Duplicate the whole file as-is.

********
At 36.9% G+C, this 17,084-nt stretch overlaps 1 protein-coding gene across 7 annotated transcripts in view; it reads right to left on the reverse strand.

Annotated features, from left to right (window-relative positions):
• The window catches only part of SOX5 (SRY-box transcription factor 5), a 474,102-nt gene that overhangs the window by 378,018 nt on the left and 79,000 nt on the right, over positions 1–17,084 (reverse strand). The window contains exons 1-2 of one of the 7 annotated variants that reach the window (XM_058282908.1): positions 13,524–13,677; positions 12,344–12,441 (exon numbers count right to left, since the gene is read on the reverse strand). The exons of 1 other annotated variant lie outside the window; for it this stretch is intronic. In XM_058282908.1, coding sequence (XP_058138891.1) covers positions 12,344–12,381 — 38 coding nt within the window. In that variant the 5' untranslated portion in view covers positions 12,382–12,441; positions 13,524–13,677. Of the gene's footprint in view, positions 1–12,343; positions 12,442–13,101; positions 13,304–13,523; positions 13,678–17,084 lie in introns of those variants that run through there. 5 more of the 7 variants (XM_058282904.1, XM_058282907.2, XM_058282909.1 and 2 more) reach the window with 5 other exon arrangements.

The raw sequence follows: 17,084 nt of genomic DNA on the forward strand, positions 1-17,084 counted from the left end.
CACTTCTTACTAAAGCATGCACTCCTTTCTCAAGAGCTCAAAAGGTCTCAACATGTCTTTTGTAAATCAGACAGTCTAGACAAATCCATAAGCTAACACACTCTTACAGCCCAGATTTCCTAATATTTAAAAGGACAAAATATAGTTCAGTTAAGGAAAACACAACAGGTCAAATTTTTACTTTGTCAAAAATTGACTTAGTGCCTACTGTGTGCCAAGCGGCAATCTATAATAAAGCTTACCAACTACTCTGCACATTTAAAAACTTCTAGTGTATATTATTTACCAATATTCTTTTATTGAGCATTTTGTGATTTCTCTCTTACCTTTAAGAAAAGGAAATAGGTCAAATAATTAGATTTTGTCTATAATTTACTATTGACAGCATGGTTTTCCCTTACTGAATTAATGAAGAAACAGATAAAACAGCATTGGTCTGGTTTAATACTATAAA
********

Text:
At 36.9% G+C, this 17,084-nt stretch overlaps 1 protein-coding gene across 7 annotated transcripts in view; it reads right to left on the reverse strand.

Annotated features, from left to right (window-relative positions):
• The window catches only part of SOX5 (SRY-box transcription factor 5), a 474,102-nt gene that overhangs the window by 378,018 nt on the left and 79,000 nt on the right, over positions 1–17,084 (reverse strand). The window contains exons 1-2 of one of the 7 annotated variants that reach the window (XM_058282908.1): positions 13,524–13,677; positions 12,344–12,441 (exon numbers count right to left, since the gene is read on the reverse strand). The exons of 1 other annotated variant lie outside the window; for it this stretch is intronic. In XM_058282908.1, coding sequence (XP_058138891.1) covers positions 12,344–12,381 — 38 coding nt within the window. In that variant the 5' untranslated portion in view covers positions 12,382–12,441; positions 13,524–13,677. Of the gene's footprint in view, positions 1–12,343; positions 12,442–13,101; positions 13,304–13,523; positions 13,678–17,084 lie in introns of those variants that run through there. 5 more of the 7 variants (XM_058282904.1, XM_058282907.2, XM_058282909.1 and 2 more) reach the window with 5 other exon arrangements.

The raw sequence follows: 17,084 nt of genomic DNA on the forward strand, positions 1-17,084 counted from the left end.
CACTTCTTACTAAAGCATGCACTCCTTTCTCAAGAGCTCAAAAGGTCTCAACATGTCTTTTGTAAATCAGACAGTCTAGACAAATCCATAAGCTAACACACTCTTACAGCCCAGATTTCCTAATATTTAAAAGGACAAAATATAGTTCAGTTAAGGAAAACACAACAGGTCAAATTTTTACTTTGTCAAAAATTGACTTAGTGCCTACTGTGTGCCAAGCGGCAATCTATAATAAAGCTTACCAACTACTCTGCACATTTAAAAACTTCTAGTGTATATTATTTACCAATATTCTTTTATTGAGCATTTTGTGATTTCTCTCTTACCTTTAAGAAAAGGAAATAGGTCAAATAATTAGATTTTGTCTATAATTTACTATTGACAGCATGGTTTTCCCTTACTGAATTAATGAAGAAACAGATAAAACAGCATTGGTCTGGTTTAATACTATAAA